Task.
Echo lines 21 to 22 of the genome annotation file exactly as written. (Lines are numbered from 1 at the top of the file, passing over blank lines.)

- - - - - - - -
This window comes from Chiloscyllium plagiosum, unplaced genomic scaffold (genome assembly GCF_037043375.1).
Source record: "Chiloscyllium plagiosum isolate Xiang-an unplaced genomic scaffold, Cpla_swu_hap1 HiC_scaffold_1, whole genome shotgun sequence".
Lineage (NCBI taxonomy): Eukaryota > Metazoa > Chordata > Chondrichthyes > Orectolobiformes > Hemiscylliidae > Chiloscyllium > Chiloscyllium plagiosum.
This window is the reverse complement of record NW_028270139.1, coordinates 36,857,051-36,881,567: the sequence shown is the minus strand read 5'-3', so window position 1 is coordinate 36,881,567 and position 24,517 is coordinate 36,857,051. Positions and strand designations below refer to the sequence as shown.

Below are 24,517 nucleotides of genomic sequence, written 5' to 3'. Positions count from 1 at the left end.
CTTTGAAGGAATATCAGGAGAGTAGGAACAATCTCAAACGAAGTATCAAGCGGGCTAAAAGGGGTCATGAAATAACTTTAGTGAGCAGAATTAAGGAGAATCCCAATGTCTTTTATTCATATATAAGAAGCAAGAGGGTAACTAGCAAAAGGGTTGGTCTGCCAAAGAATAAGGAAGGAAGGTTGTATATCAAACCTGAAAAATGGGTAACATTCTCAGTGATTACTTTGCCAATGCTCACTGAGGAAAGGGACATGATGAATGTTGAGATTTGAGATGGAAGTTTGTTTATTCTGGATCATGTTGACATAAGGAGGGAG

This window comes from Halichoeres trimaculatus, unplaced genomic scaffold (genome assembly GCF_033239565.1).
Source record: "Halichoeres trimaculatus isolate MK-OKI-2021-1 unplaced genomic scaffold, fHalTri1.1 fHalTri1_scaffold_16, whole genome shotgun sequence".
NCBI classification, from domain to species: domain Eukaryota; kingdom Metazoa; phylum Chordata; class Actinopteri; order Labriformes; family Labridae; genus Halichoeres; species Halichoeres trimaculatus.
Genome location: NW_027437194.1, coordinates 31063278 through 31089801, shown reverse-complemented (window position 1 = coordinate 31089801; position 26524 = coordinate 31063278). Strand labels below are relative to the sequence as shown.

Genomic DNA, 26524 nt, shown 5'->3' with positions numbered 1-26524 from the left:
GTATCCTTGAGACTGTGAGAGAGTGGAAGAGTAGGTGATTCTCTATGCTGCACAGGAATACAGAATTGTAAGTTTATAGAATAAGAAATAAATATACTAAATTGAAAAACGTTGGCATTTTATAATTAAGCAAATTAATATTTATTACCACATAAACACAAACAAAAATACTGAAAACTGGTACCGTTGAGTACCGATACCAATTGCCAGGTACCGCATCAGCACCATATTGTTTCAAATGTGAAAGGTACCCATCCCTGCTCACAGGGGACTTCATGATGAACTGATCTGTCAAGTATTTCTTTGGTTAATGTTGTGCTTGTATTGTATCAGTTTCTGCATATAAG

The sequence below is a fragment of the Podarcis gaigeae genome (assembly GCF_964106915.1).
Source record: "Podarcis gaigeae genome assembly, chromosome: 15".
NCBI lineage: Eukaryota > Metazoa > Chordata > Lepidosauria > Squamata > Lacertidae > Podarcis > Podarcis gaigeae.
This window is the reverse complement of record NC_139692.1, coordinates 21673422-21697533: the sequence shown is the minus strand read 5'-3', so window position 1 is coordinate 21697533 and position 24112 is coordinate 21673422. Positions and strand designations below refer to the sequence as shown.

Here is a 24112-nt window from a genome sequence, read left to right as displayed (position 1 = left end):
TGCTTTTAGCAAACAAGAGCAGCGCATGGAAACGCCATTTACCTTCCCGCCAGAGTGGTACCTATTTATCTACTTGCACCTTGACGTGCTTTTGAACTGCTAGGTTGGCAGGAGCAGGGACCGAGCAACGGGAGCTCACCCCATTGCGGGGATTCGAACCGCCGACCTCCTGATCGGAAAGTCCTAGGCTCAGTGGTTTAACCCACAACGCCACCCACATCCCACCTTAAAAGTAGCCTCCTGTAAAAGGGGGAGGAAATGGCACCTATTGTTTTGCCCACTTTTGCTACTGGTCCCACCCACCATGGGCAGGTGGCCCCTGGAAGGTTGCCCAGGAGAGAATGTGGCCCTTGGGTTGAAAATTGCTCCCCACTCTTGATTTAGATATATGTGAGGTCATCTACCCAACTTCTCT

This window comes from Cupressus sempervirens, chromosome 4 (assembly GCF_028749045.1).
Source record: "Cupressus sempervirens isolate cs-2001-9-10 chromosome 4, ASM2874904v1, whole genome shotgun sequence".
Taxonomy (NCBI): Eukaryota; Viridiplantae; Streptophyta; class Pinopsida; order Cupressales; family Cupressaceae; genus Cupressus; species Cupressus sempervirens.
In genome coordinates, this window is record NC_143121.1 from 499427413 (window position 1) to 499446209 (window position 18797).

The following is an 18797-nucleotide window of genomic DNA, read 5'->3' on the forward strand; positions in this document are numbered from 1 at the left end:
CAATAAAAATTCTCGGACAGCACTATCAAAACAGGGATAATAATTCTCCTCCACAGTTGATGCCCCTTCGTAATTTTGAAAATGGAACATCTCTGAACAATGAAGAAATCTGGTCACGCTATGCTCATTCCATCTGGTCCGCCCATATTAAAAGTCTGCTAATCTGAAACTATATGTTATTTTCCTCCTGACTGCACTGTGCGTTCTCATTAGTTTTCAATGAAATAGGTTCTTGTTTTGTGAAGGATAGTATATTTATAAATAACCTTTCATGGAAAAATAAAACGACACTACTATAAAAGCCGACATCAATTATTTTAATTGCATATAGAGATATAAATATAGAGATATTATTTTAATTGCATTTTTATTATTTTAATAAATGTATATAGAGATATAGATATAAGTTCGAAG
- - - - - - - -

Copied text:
Taxonomy (NCBI): Eukaryota; Viridiplantae; Streptophyta; class Pinopsida; order Cupressales; family Cupressaceae; genus Cupressus; species Cupressus sempervirens.
In genome coordinates, this window is record NC_143121.1 from 499427413 (window position 1) to 499446209 (window position 18797).